The Conseil d'Etat (Supreme Administrative Court) decided on December 29, 1995 that revenues which are deemed to have been distributed under Article 111 bis of the French Tax Code, which concerns profits and reserves, whether they have been capitalised or not, of a company subject to corporate income tax which ceases to be liable, are not subject to the payment of equalisation tax. Indeed, the Court considered that equalisation tax is only due on distributions to which an "avoir fiscal" (dividend tax credit) is attached. However, in accordance with Articles 158 bis and ter of the French Tax Code, the "avoir fiscal" is exclusively attached to income distributed by a company to its shareholders in the form of dividends, in accordance with a decision duly taken at its General Meeting of Shareholders. Consequently, profits deemed, on a tax viewpoint, to have been distributed owing to the sole fact that one legal entity ceases to be subject to corporate income tax, do not fall within the scope of the "avoir fiscal", and by consequence, nor are they subject to equalisation tax. Note that this decision does not make reference to the restrictive definition of dividends laid down in a previous decision by the Conseil d'Etat, dated July 8, 1992, concerning a company's repurchase of its own shares, according to which the income must be periodical and renewable in nature. Indeed, such a condition would have excluded the liquidation surplus distributed upon the dissolution of a company from benefiting from the "avoir fiscal".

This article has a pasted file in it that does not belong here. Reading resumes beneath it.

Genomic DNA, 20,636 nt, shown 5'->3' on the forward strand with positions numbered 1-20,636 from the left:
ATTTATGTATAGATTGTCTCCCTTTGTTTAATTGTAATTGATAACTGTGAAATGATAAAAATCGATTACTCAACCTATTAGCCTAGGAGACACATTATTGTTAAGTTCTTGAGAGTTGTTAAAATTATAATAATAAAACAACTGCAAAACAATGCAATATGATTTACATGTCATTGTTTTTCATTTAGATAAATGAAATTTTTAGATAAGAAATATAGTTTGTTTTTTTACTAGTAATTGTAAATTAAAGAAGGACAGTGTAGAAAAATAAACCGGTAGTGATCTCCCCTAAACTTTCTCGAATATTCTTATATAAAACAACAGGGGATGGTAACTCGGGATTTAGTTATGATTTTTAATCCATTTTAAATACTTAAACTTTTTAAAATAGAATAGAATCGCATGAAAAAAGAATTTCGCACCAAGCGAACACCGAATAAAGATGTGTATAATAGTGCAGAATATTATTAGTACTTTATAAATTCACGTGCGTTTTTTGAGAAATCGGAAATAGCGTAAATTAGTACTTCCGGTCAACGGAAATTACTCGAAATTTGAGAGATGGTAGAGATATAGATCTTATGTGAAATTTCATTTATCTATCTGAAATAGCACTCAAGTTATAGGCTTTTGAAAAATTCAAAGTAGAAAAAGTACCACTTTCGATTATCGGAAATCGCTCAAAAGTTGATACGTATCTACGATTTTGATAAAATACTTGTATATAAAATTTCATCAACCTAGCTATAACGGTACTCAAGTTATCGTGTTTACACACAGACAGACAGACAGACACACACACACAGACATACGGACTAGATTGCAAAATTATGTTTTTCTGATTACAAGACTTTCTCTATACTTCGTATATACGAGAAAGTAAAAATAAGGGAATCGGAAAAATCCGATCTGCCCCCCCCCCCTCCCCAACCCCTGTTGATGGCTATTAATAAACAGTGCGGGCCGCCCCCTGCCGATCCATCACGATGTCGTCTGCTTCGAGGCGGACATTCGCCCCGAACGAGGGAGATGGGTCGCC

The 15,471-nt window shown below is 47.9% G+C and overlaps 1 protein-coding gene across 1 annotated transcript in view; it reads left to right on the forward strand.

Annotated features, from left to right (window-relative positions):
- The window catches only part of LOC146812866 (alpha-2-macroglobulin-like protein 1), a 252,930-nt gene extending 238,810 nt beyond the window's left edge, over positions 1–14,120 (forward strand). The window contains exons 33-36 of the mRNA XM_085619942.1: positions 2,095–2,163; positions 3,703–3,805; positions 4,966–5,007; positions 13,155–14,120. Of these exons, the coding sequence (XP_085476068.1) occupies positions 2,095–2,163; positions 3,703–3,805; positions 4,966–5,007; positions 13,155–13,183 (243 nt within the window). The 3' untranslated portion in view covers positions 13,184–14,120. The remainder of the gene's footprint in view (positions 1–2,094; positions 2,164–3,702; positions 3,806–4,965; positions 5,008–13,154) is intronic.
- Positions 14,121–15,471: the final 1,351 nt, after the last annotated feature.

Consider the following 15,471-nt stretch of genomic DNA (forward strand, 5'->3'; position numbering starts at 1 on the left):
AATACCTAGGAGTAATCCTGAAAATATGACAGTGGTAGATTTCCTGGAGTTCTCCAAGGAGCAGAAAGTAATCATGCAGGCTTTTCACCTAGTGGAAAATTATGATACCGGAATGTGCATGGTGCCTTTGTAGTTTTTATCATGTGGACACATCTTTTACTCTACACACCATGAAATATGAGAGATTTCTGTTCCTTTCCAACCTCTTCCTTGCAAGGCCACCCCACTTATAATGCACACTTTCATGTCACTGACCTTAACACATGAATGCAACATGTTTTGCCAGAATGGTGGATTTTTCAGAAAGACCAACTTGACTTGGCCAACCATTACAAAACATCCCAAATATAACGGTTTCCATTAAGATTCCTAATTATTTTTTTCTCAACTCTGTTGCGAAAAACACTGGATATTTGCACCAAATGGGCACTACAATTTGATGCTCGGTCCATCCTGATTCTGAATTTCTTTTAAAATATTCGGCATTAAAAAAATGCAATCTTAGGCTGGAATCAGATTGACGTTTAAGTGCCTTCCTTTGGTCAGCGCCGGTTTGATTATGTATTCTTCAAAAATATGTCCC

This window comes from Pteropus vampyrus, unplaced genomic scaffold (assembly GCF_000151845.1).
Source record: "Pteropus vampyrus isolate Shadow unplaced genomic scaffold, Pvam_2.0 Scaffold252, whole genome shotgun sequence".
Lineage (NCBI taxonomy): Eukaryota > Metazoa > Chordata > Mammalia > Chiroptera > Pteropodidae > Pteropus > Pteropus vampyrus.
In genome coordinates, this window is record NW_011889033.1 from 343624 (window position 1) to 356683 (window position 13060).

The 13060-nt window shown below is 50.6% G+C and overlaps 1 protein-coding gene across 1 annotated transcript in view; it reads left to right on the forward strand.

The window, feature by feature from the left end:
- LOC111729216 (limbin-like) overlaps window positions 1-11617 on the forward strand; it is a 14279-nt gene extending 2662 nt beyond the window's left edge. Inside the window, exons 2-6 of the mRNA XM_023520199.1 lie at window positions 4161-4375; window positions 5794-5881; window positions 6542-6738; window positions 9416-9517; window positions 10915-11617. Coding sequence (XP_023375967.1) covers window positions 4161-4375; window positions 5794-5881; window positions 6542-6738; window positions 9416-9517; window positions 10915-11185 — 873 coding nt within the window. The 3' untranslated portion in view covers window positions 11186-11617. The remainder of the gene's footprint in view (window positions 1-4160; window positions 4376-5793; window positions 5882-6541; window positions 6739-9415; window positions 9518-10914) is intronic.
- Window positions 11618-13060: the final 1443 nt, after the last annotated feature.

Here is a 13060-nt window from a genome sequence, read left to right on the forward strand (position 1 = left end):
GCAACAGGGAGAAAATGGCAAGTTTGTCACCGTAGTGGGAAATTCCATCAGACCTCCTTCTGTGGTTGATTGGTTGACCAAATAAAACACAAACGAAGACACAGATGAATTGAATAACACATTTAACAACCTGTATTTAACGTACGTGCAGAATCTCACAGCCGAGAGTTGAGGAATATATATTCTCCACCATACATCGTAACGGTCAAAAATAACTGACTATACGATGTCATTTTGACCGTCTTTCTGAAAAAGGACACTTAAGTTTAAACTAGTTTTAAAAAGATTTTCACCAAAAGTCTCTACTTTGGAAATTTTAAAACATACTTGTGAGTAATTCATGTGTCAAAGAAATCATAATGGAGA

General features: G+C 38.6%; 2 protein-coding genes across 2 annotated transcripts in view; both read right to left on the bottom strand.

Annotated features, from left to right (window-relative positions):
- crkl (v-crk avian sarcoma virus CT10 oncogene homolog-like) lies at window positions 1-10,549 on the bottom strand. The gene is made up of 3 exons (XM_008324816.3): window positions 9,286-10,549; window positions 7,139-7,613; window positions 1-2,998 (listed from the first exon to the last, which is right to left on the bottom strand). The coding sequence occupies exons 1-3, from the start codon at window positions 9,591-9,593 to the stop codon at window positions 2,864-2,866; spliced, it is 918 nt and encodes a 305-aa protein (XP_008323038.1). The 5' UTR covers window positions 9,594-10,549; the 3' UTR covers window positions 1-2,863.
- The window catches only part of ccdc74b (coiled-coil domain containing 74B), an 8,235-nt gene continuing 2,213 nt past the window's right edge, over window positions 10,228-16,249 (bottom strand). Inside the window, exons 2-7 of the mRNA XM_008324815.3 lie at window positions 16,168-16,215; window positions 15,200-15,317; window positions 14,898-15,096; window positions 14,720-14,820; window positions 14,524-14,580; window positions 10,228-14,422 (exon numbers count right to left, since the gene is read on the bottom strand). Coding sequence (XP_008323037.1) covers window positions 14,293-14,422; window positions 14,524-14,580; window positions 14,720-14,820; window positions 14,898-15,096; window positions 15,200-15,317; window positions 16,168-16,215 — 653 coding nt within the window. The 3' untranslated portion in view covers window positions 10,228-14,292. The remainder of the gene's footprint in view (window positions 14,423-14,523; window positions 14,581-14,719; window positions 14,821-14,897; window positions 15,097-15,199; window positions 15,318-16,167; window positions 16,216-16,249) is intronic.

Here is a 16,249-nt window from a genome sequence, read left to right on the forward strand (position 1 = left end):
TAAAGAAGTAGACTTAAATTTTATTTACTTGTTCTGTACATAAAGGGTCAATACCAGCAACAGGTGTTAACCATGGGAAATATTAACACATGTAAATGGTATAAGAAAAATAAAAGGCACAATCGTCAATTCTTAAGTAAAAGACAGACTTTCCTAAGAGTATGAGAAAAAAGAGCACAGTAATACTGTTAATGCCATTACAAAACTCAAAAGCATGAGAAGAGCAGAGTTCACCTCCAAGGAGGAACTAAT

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Significant changes to the taxation of Irish investment funds came into effect on 1 January 2017.
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